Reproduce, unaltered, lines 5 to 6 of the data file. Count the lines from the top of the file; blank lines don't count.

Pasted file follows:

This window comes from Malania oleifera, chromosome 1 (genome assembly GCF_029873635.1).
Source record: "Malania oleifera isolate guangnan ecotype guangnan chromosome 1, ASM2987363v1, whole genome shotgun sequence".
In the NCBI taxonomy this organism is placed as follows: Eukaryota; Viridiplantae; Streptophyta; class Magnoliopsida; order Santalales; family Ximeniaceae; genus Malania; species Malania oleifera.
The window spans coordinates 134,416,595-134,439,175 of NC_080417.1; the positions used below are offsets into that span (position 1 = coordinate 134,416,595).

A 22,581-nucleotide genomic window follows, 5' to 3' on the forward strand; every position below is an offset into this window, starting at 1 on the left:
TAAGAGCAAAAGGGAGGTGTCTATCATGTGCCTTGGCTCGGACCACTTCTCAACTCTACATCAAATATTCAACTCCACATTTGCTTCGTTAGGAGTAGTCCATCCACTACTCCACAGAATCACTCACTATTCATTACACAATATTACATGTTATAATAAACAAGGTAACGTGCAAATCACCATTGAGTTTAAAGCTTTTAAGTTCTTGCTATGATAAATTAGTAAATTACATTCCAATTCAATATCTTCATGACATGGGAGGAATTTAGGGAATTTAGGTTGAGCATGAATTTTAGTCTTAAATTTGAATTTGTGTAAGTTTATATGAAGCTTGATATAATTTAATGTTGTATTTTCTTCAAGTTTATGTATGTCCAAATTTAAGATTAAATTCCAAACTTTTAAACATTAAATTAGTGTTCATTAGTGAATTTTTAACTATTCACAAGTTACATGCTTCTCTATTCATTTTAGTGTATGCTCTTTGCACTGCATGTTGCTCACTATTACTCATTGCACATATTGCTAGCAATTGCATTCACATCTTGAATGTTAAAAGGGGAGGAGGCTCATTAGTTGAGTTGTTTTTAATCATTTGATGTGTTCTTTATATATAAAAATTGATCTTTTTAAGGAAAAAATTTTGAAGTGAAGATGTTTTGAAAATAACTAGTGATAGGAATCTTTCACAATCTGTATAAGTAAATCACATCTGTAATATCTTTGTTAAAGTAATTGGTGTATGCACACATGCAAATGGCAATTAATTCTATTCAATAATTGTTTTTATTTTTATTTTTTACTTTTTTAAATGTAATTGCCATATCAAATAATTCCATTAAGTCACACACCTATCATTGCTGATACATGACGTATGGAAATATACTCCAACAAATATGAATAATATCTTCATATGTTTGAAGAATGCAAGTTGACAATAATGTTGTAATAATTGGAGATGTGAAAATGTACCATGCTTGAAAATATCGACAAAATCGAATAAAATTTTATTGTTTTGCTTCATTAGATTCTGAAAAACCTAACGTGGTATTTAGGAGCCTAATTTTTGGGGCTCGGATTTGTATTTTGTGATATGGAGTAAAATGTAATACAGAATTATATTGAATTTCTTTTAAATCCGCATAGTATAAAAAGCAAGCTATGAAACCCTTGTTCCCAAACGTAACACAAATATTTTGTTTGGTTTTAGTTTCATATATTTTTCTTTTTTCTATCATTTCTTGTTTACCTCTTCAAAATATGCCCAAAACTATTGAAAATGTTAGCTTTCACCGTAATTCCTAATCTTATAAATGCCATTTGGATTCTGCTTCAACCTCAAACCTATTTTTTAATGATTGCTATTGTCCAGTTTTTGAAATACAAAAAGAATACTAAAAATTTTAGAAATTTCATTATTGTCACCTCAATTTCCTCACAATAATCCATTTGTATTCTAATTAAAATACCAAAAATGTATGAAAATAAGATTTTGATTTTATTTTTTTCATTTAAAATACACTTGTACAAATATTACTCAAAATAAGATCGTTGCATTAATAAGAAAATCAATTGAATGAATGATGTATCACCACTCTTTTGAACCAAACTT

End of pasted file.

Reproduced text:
A 22,581-nucleotide genomic window follows, 5' to 3' on the forward strand; every position below is an offset into this window, starting at 1 on the left:
TAAGAGCAAAAGGGAGGTGTCTATCATGTGCCTTGGCTCGGACCACTTCTCAACTCTACATCAAATATTCAACTCCACATTTGCTTCGTTAGGAGTAGTCCATCCACTACTCCACAGAATCACTCACTATTCATTACACAATATTACATGTTATAATAAACAAGGTAACGTGCAAATCACCATTGAGTTTAAAGCTTTTAAGTTCTTGCTATGATAAATTAGTAAATTACATTCCAATTCAATATCTTCATGACATGGGAGGAATTTAGGGAATTTAGGTTGAGCATGAATTTTAGTCTTAAATTTGAATTTGTGTAAGTTTATATGAAGCTTGATATAATTTAATGTTGTATTTTCTTCAAGTTTATGTATGTCCAAATTTAAGATTAAATTCCAAACTTTTAAACATTAAATTAGTGTTCATTAGTGAATTTTTAACTATTCACAAGTTACATGCTTCTCTATTCATTTTAGTGTATGCTCTTTGCACTGCATGTTGCTCACTATTACTCATTGCACATATTGCTAGCAATTGCATTCACATCTTGAATGTTAAAAGGGGAGGAGGCTCATTAGTTGAGTTGTTTTTAATCATTTGATGTGTTCTTTATATATAAAAATTGATCTTTTTAAGGAAAAAATTTTGAAGTGAAGATGTTTTGAAAATAACTAGTGATAGGAATCTTTCACAATCTGTATAAGTAAATCACATCTGTAATATCTTTGTTAAAGTAATTGGTGTATGCACACATGCAAATGGCAATTAATTCTATTCAATAATTGTTTTTATTTTTATTTTTTACTTTTTTAAATGTAATTGCCATATCAAATAATTCCATTAAGTCACACACCTATCATTGCTGATACATGACGTATGGAAATATACTCCAACAAATATGAATAATATCTTCATATGTTTGAAGAATGCAAGTTGACAATAATGTTGTAATAATTGGAGATGTGAAAATGTACCATGCTTGAAAATATCGACAAAATCGAATAAAATTTTATTGTTTTGCTTCATTAGATTCTGAAAAACCTAACGTGGTATTTAGGAGCCTAATTTTTGGGGCTCGGATTTGTATTTTGTGATATGGAGTAAAATGTAATACAGAATTATATTGAATTTCTTTTAAATCCGCATAGTATAAAAAGCAAGCTATGAAACCCTTGTTCCCAAACGTAACACAAATATTTTGTTTGGTTTTAGTTTCATATATTTTTCTTTTTTCTATCATTTCTTGTTTACCTCTTCAAAATATGCCCAAAACTATTGAAAATGTTAGCTTTCACCGTAATTCCTAATCTTATAAATGCCATTTGGATTCTGCTTCAACCTCAAACCTATTTTTTAATGATTGCTATTGTCCAGTTTTTGAAATACAAAAAGAATACTAAAAATTTTAGAAATTTCATTATTGTCACCTCAATTTCCTCACAATAATCCATTTGTATTCTAATTAAAATACCAAAAATGTATGAAAATAAGATTTTGATTTTATTTTTTTCATTTAAAATACACTTGTACAAATATTACTCAAAATAAGATCGTTGCATTAATAAGAAAATCAATTGAATGAATGATGTATCACCACTCTTTTGAACCAAACTT